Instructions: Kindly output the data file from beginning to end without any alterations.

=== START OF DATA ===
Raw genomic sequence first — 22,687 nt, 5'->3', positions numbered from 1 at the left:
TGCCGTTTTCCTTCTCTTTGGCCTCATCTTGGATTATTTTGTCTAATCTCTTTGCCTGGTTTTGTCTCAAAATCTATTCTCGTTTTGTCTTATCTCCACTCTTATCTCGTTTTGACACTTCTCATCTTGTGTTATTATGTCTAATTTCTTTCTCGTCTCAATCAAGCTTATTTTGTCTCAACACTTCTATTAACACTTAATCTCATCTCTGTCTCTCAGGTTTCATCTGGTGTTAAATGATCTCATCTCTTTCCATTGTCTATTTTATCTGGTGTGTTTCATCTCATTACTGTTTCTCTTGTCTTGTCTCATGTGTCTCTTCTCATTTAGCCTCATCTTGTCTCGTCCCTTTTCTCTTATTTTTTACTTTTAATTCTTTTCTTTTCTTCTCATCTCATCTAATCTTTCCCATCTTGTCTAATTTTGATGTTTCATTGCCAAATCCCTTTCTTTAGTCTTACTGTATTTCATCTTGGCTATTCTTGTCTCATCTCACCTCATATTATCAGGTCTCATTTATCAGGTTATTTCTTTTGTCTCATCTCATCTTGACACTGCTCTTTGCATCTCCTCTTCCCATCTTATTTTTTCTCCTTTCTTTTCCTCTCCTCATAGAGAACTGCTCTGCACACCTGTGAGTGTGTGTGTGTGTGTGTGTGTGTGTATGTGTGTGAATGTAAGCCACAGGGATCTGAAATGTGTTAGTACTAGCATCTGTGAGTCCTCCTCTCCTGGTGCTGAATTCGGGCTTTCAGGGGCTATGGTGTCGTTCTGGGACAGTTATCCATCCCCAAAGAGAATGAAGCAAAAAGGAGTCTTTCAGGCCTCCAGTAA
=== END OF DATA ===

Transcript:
Raw genomic sequence first — 22,687 nt, 5'->3', positions numbered from 1 at the left:
TGCCGTTTTCCTTCTCTTTGGCCTCATCTTGGATTATTTTGTCTAATCTCTTTGCCTGGTTTTGTCTCAAAATCTATTCTCGTTTTGTCTTATCTCCACTCTTATCTCGTTTTGACACTTCTCATCTTGTGTTATTATGTCTAATTTCTTTCTCGTCTCAATCAAGCTTATTTTGTCTCAACACTTCTATTAACACTTAATCTCATCTCTGTCTCTCAGGTTTCATCTGGTGTTAAATGATCTCATCTCTTTCCATTGTCTATTTTATCTGGTGTGTTTCATCTCATTACTGTTTCTCTTGTCTTGTCTCATGTGTCTCTTCTCATTTAGCCTCATCTTGTCTCGTCCCTTTTCTCTTATTTTTTACTTTTAATTCTTTTCTTTTCTTCTCATCTCATCTAATCTTTCCCATCTTGTCTAATTTTGATGTTTCATTGCCAAATCCCTTTCTTTAGTCTTACTGTATTTCATCTTGGCTATTCTTGTCTCATCTCACCTCATATTATCAGGTCTCATTTATCAGGTTATTTCTTTTGTCTCATCTCATCTTGACACTGCTCTTTGCATCTCCTCTTCCCATCTTATTTTTTCTCCTTTCTTTTCCTCTCCTCATAGAGAACTGCTCTGCACACCTGTGAGTGTGTGTGTGTGTGTGTGTGTGTGTATGTGTGTGAATGTAAGCCACAGGGATCTGAAATGTGTTAGTACTAGCATCTGTGAGTCCTCCTCTCCTGGTGCTGAATTCGGGCTTTCAGGGGCTATGGTGTCGTTCTGGGACAGTTATCCATCCCCAAAGAGAATGAAGCAAAAAGGAGTCTTTCAGGCCTCCAGTAA